Archive for the 'Market Information' Category
Wednesday Open Houses- 12:00 p.m. – 2:00 p.m.
We will be kicking off this TODAY with 2 open houses for 2 of our listings which we consider to be GREAT family homes in Great locations!
The Ultimate Family Home
This luxurious waterfront home is located in Gables by the Sea one of Coral Gables most coveted neighborhoods. This home has a new price and new look! Come see this beautiful home and appreciate its grand size and bright spacious formal areas. This 5 bedroom/ 5 bath home has everything you expect from a luxury South Florida home.
Exquisite finishings including marble, onyx, granite, and Brazilian teak. Features include soaring ceilings in living room with fireplace, chef’s kitchen with breakfast area, family with a pre-wired sound system throughout, and much more. Wonderful views to the beach-entry pool and ocean access canal. No bridges to bay, extra wide canal, and 100 ft. of sea-wall.
If you will recall my recent post,“New listing in Pinecrest,” I just listed a 3 bedroom/ 2 bath home in Pinecrest last week. After 5 showings and 3 days on the market we had a signed contract in hand. It’s a wonderful house in a great location that I know will be the perfect home for it’s soon-to-be, new owners.
This is just another indicator that the key to selling homes in this market is pricing. When you price a home at a higher price than the market can support chances are it will just remain stagnant on the market. Pricing a home realistically will help everyone save time, money and patience, in the end.
If you are thinking of selling your home and would like to speak to me regarding the market, I would be happy to discuss. Please contact me here.
As you will recall in my recent blog, “What is a short sale?”, I explained the basics of short sales.
Even though it is popular topic in the news, there is still a lot of mystery and gray area surrounding it. So, it’s easy for misinformation to spread. Today I want to clarify three myths I often hear.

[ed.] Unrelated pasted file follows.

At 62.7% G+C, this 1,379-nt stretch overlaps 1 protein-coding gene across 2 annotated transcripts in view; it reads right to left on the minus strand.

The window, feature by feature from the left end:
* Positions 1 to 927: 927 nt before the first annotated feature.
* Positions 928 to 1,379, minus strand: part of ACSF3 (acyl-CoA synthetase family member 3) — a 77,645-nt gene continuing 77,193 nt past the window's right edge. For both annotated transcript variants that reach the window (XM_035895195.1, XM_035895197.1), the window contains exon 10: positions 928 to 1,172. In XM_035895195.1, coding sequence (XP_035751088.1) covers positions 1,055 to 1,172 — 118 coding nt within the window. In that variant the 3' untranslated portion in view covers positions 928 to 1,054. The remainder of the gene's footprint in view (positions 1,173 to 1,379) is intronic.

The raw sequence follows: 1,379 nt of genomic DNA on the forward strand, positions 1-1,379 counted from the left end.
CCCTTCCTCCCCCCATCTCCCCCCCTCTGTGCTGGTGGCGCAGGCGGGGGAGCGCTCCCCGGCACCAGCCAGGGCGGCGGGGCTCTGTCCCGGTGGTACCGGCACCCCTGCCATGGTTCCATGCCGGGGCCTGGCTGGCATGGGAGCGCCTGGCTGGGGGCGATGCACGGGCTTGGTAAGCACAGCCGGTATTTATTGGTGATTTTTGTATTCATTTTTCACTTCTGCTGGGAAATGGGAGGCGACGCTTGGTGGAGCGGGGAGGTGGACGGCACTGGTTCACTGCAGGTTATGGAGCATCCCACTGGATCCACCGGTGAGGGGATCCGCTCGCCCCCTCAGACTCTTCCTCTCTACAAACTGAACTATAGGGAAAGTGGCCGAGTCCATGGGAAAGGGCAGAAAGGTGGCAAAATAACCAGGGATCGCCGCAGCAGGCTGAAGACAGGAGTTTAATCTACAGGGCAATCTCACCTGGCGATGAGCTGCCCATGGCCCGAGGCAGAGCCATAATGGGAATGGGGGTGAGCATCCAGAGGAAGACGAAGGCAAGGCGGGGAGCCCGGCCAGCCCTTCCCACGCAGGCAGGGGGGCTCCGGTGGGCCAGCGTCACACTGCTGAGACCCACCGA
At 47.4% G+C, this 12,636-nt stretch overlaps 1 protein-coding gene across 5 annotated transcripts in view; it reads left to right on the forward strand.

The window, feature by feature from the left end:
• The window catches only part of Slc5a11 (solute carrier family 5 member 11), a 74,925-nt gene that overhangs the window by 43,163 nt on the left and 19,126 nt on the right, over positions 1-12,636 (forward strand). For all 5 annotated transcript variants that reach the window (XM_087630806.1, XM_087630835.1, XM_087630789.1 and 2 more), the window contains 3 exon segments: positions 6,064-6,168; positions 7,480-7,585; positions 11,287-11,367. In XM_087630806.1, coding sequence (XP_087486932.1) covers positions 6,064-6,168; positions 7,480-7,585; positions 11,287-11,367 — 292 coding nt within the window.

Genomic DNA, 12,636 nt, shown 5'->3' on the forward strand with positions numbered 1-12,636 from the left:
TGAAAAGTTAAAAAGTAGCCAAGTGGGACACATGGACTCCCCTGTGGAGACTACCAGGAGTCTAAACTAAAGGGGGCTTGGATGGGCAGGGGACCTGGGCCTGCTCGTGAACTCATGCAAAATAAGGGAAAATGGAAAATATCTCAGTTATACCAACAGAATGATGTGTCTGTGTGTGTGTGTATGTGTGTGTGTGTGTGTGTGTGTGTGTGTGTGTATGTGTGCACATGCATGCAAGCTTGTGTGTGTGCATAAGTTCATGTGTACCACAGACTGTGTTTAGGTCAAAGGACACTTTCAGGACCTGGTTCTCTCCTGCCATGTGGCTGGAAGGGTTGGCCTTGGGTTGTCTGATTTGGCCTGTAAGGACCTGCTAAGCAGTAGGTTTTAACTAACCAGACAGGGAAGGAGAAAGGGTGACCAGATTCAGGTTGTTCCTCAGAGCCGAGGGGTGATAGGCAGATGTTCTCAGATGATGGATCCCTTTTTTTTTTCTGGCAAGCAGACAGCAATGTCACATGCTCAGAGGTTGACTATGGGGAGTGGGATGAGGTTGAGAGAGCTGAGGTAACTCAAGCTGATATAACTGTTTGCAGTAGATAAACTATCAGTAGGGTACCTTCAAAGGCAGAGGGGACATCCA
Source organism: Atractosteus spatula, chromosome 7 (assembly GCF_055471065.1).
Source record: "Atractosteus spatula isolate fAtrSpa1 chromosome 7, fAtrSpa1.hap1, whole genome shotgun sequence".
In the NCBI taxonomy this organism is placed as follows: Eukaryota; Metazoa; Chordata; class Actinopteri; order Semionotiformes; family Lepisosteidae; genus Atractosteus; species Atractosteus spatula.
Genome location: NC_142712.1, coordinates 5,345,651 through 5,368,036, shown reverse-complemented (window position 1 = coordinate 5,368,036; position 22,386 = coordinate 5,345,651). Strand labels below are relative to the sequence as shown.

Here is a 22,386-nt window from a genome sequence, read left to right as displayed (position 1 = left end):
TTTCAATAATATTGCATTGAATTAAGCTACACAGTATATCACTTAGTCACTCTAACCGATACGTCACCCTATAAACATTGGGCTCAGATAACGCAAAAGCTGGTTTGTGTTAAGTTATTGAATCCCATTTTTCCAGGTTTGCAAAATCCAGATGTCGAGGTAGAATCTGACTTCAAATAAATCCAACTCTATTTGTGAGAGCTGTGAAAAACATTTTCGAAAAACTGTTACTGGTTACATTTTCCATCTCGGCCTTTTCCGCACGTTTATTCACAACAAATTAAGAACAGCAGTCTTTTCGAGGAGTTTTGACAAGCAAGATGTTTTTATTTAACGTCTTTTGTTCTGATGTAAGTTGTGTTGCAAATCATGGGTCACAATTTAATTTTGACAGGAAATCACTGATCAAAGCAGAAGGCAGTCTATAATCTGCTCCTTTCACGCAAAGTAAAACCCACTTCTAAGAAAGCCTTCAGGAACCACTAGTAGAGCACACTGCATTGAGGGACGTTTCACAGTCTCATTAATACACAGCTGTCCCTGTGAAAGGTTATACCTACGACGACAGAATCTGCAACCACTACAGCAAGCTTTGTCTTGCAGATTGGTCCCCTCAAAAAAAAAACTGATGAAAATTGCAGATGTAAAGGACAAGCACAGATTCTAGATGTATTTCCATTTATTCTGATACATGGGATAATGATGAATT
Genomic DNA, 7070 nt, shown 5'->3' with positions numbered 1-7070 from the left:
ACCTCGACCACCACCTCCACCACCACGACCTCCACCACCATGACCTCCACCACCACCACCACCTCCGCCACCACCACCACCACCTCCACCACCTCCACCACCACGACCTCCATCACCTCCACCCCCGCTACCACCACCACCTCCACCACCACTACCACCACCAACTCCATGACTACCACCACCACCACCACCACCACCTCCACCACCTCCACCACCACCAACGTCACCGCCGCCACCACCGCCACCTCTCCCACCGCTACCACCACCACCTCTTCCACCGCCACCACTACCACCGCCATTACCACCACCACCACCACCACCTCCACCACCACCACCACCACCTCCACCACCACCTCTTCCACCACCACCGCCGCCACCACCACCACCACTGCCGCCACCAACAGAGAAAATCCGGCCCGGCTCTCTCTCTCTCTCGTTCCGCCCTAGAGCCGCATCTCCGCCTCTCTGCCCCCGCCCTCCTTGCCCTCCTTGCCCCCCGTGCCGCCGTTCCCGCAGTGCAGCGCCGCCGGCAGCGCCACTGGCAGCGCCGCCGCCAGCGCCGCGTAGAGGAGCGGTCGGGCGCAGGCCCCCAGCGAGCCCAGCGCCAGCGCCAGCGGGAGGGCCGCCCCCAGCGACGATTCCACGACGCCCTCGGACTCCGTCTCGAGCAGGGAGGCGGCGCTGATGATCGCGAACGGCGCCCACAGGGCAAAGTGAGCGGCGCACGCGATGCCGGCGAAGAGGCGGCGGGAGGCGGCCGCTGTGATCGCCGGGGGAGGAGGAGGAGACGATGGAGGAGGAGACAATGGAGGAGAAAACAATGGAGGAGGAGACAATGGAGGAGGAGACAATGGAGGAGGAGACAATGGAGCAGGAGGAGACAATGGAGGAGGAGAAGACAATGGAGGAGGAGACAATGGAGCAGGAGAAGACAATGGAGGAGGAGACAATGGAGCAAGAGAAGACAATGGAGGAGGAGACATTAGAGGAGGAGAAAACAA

In a short sale situation, the bank owns the home.
This is incorrect. That is the case with a foreclosure, which is when a lender has repossessed a home from the owner, as a result of continued loan default, and is selling it in order to recover their loss on the loan. A short sale is when a homeowner decides to sell their home, usually as a result of a hardship like a job loss, due to the fact that they are no longer able to pay their mortgage. In this situation, the homeowner is “upside down,” meaning they owe more on the loan than their home’s current market value. When we go to sell the property the short sale lender has the option to accept or reject a “short payoff”. But the seller still owns the home and they get the final say as to whether they will accept a buyers offer and their lender’s short sale offer as well.
Short sales take up to 1 year to proceed to closing.
Well…sometimes this is true, but very uncommon. It depends on a lot of factors. Every lender is different. Sometimes sellers do not cooperate. And there are a lot of hurdles to get through with a short sale, often times adding to the amount of time needed to get to closing. Though over the last 6 months my team and I have noticed a considerable difference in the speed and efficiency of the process with most lenders. I’ve seen short sales close as quickly as 30 days and take as long as 1 year. Every situation has it’s own set of circumstances and challenges, but if you are patient and have the option to wait, it can often pay off for both a seller and a buyer.
If you sell your home as a short sale the lender will forgive your debt.
This is entirely up to the lender in question. Once they accept the short sale offer, and send the final short sale approval letter, it contains all of the terms of the sale and how the proceeds will be distributed. At that time, they can request the seller pay back a portion of the loan through a promissory note or a cash contribution at closing. Or the letter may state that the debt has been forgiven. It is the seller’s responsibility to make sure they get in writing, from the bank, that the debt is forgiven in it’s entirety. That is the only way they can be sure they won’t encounter additional debt collections down the road.
If you are considering selling your home or buying a home, and you have questions about short sales, I would be happy to speak with you. Please contact me here. I always recommend a seller consult a real estate attorney and their accountant regarding the possible risks associated with this type of sale. It’s not for everyone, but it could be a good solution to your situation.
I can’t tell you how many times I get this question from clients, family, collegues and various others in the course of a week. It is a relatively new concept, only really becoming popular within the last few years, and lately seems to be the situation with a good portion of my listings and those listings that buyers I am working with are interested in buying.
A short sale occurs when a seller’s lender agrees to take a payoff for less than balance owed on their loan. Then they either forgive the remaining debt or ask the seller to pay back all or some of the debt, through a promissory note or cash contribution. When a seller chooses to sell their home in this fashion it is typically a result of a hardship. Home values have plummeted over the past 5 years and that, combined with job losses and a very tough economy overall, have caused many home owners to resort to this option.